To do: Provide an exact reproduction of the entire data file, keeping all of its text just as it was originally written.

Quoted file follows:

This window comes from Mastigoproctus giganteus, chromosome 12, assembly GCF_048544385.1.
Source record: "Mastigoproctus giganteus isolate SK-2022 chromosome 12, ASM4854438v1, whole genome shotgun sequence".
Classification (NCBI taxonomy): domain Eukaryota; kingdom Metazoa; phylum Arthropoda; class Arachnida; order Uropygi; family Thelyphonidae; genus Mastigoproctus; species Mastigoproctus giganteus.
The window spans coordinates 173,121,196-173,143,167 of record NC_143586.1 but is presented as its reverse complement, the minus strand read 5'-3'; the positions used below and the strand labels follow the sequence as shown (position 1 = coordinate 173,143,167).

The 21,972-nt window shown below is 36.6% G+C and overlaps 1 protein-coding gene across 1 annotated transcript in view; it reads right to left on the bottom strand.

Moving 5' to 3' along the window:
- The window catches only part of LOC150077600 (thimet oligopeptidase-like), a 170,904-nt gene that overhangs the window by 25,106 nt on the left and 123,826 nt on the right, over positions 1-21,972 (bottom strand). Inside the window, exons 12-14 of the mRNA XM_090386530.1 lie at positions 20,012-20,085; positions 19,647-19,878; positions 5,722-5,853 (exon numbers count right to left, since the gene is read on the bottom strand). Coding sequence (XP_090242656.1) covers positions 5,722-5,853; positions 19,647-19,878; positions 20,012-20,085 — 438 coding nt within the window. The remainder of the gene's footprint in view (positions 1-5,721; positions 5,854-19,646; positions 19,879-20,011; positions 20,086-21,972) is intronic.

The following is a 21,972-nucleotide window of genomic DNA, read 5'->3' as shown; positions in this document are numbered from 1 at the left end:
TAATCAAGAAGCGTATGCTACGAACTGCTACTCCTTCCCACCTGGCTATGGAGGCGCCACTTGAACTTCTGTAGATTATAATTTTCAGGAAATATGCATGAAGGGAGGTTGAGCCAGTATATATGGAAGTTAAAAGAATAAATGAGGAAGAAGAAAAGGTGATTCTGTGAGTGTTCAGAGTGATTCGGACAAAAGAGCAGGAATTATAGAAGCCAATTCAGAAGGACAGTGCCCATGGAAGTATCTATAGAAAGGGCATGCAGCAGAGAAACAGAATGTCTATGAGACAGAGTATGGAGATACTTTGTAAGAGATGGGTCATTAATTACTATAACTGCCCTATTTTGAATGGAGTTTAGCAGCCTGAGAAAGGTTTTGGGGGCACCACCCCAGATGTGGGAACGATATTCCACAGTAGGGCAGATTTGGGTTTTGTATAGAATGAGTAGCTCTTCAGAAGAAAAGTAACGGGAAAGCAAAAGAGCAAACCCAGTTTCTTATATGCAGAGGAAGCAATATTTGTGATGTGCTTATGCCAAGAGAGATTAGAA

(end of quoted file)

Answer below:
This window comes from Mastigoproctus giganteus, chromosome 12, assembly GCF_048544385.1.
Source record: "Mastigoproctus giganteus isolate SK-2022 chromosome 12, ASM4854438v1, whole genome shotgun sequence".
Classification (NCBI taxonomy): domain Eukaryota; kingdom Metazoa; phylum Arthropoda; class Arachnida; order Uropygi; family Thelyphonidae; genus Mastigoproctus; species Mastigoproctus giganteus.
The window spans coordinates 173,121,196-173,143,167 of record NC_143586.1 but is presented as its reverse complement, the minus strand read 5'-3'; the positions used below and the strand labels follow the sequence as shown (position 1 = coordinate 173,143,167).

The 21,972-nt window shown below is 36.6% G+C and overlaps 1 protein-coding gene across 1 annotated transcript in view; it reads right to left on the bottom strand.

Moving 5' to 3' along the window:
- The window catches only part of LOC150077600 (thimet oligopeptidase-like), a 170,904-nt gene that overhangs the window by 25,106 nt on the left and 123,826 nt on the right, over positions 1-21,972 (bottom strand). Inside the window, exons 12-14 of the mRNA XM_090386530.1 lie at positions 20,012-20,085; positions 19,647-19,878; positions 5,722-5,853 (exon numbers count right to left, since the gene is read on the bottom strand). Coding sequence (XP_090242656.1) covers positions 5,722-5,853; positions 19,647-19,878; positions 20,012-20,085 — 438 coding nt within the window. The remainder of the gene's footprint in view (positions 1-5,721; positions 5,854-19,646; positions 19,879-20,011; positions 20,086-21,972) is intronic.

The following is a 21,972-nucleotide window of genomic DNA, read 5'->3' as shown; positions in this document are numbered from 1 at the left end:
TAATCAAGAAGCGTATGCTACGAACTGCTACTCCTTCCCACCTGGCTATGGAGGCGCCACTTGAACTTCTGTAGATTATAATTTTCAGGAAATATGCATGAAGGGAGGTTGAGCCAGTATATATGGAAGTTAAAAGAATAAATGAGGAAGAAGAAAAGGTGATTCTGTGAGTGTTCAGAGTGATTCGGACAAAAGAGCAGGAATTATAGAAGCCAATTCAGAAGGACAGTGCCCATGGAAGTATCTATAGAAAGGGCATGCAGCAGAGAAACAGAATGTCTATGAGACAGAGTATGGAGATACTTTGTAAGAGATGGGTCATTAATTACTATAACTGCCCTATTTTGAATGGAGTTTAGCAGCCTGAGAAAGGTTTTGGGGGCACCACCCCAGATGTGGGAACGATATTCCACAGTAGGGCAGATTTGGGTTTTGTATAGAATGAGTAGCTCTTCAGAAGAAAAGTAACGGGAAAGCAAAAGAGCAAACCCAGTTTCTTATATGCAGAGGAAGCAATATTTGTGATGTGCTTATGCCAAGAGAGATTAGAA